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Fred Daly returns to Ireland with nowhere to live but his car. Then dope-smoking 21-year-old Cathal parks beside him, and brightens up his lonely world. Encouraged by Cathal, Fred meets ... See full summary »
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London's East End 1969. Based on real events. Two chancers 'find' a lump of Uranium and crisscross Europe to find a buyer. Accompanied by Danny's girl,the lovely Carole. They encounter a ... See full summary »
Set in late 1970s Ireland, it tells the story of 16-year-old James Powers, an American who finds himself lost after his mother dies and he is forced to live with his three Irish aunts. ... See full summary »
In the twenty five years they have been there, done that, the Navvy (Irish working man) clock does not stop for alienation or inner despair. They are working men, strong even indestructible. Those gnawing feelings of something not being quite right are ameliorated by the camaraderie of their mates. So what if it all ends in tears or a thumping. They can give as good as they get or used to. At least they are alive and having the craic. Until it all changes, and a silence falls on the reverie of the gang. Tragedy has struck Jackie the youngest, the brightest and the bravest. The gang does what has always been done - they gather together for a Wake, a final celebration, a cheer, to give Jackie Flavin a send off fit for a king, a king of the Kilburn High Road. He, unlike them is set to return to Ireland - his body found bruised and battered on the railway track, crushed by the passing Kilburn train. Jackie's father Micil arrives over to North West London to bring his son home. The gang ...Written by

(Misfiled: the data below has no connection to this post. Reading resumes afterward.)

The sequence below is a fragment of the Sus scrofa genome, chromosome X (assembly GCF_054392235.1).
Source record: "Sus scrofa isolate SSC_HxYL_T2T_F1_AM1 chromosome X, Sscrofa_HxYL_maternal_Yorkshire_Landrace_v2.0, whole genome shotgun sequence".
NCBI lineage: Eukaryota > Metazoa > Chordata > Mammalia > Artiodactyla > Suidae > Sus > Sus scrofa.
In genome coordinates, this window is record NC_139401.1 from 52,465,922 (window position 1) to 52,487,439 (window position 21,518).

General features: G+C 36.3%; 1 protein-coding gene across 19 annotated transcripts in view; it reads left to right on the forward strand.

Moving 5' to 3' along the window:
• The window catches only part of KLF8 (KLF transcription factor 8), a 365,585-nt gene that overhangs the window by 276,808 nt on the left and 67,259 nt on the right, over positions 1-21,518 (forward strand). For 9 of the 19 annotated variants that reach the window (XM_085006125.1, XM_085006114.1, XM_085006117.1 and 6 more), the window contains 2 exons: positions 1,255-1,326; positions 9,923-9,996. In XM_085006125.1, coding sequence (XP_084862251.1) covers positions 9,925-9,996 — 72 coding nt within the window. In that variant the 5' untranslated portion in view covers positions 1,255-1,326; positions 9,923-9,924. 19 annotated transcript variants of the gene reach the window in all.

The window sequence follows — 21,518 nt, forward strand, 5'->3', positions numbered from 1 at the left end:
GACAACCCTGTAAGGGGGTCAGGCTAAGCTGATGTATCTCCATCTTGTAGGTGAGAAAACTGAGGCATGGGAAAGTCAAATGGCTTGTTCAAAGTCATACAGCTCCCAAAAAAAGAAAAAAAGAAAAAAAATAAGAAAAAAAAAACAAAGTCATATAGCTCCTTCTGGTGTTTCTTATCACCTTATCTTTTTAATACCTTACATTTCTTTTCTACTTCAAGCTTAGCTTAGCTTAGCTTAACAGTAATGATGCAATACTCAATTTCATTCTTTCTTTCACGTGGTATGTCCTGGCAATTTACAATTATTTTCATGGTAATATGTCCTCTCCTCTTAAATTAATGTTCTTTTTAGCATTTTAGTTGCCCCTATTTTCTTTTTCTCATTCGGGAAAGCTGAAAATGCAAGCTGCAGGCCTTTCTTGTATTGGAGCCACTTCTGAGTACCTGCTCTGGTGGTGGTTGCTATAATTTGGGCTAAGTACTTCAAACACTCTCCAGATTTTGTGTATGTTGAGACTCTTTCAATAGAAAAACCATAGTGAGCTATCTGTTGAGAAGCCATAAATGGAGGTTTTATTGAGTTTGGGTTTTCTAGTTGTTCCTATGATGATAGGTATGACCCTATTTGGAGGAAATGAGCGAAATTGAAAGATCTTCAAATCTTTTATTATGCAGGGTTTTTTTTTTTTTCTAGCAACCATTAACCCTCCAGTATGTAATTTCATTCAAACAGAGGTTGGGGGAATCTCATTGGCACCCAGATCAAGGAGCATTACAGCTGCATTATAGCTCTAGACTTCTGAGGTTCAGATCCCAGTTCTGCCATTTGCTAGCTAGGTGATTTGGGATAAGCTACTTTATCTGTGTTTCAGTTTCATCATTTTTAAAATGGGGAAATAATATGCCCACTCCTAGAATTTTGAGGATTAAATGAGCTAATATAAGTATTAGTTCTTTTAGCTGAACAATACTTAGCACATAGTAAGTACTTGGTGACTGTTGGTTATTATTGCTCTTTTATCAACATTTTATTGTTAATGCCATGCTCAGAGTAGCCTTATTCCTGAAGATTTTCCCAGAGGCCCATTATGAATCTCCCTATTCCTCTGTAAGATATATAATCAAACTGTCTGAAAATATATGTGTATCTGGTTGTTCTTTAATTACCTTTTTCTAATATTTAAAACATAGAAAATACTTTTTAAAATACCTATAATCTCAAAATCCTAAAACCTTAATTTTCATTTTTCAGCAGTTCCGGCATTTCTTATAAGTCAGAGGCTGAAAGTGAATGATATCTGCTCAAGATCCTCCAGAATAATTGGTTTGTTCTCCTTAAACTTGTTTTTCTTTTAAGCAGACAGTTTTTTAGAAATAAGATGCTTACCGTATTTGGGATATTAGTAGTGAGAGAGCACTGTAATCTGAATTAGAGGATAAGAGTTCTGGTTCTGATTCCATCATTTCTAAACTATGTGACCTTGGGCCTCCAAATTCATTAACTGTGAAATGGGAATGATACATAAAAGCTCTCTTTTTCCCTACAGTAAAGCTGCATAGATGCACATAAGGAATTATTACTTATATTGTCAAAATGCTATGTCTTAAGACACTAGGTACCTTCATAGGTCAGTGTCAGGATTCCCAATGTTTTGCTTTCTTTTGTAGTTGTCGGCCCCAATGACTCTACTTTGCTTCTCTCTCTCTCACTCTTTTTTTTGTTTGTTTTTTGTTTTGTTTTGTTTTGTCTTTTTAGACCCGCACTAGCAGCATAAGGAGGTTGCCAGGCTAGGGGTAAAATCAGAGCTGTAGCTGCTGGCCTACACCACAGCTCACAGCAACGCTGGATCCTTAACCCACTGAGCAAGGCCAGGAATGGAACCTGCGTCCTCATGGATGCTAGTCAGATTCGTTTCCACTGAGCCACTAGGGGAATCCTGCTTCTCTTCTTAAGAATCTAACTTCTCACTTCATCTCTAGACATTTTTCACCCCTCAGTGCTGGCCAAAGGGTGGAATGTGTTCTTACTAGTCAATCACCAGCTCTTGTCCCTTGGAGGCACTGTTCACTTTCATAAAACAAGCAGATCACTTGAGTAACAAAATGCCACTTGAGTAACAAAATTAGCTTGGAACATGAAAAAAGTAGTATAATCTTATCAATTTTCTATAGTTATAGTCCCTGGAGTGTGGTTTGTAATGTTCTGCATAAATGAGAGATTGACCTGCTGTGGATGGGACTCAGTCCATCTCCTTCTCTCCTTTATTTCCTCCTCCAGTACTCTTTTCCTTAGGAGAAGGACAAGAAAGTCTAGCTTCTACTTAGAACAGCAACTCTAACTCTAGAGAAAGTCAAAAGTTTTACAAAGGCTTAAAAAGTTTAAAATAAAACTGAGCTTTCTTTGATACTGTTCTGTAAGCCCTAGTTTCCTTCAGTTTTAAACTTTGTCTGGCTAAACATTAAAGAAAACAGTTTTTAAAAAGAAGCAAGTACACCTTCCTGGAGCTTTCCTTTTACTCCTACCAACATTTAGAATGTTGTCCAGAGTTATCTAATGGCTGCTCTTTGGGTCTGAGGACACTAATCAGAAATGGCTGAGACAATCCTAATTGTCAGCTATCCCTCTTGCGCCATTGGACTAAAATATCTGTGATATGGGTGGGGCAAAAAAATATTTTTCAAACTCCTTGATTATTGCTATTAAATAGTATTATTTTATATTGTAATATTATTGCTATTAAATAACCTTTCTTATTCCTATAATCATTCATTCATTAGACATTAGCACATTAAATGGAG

A beautifully-made film, "Kings" is one of the best movies of this year. The hand-held camera gives it an intimacy too often absent in close-up cinematic portraiture, and allows the viewer a real look at the shocking sadness of the lives of its subjects. Of a group of five friends who leave the west of Ireland in their teens in the late 1970s, Jackie is the first to die. Herein begins a long journey into oblivion for his four friends, all of them living lives very different from what was envisaged at the start of their English odyssey. What "Kings" does, more than anything, is take a long look at the generations of lost Irish in London, those who left Ireland on the boat to work on the building sites and to clean houses, and the sad waste of the loss of potential to the devils of booze. The films stays away from nostaglia or sentiment, and in doing so it creates for the viewer a real picture of how it was for all the thousands of immigrants, most of whom never saw home again.
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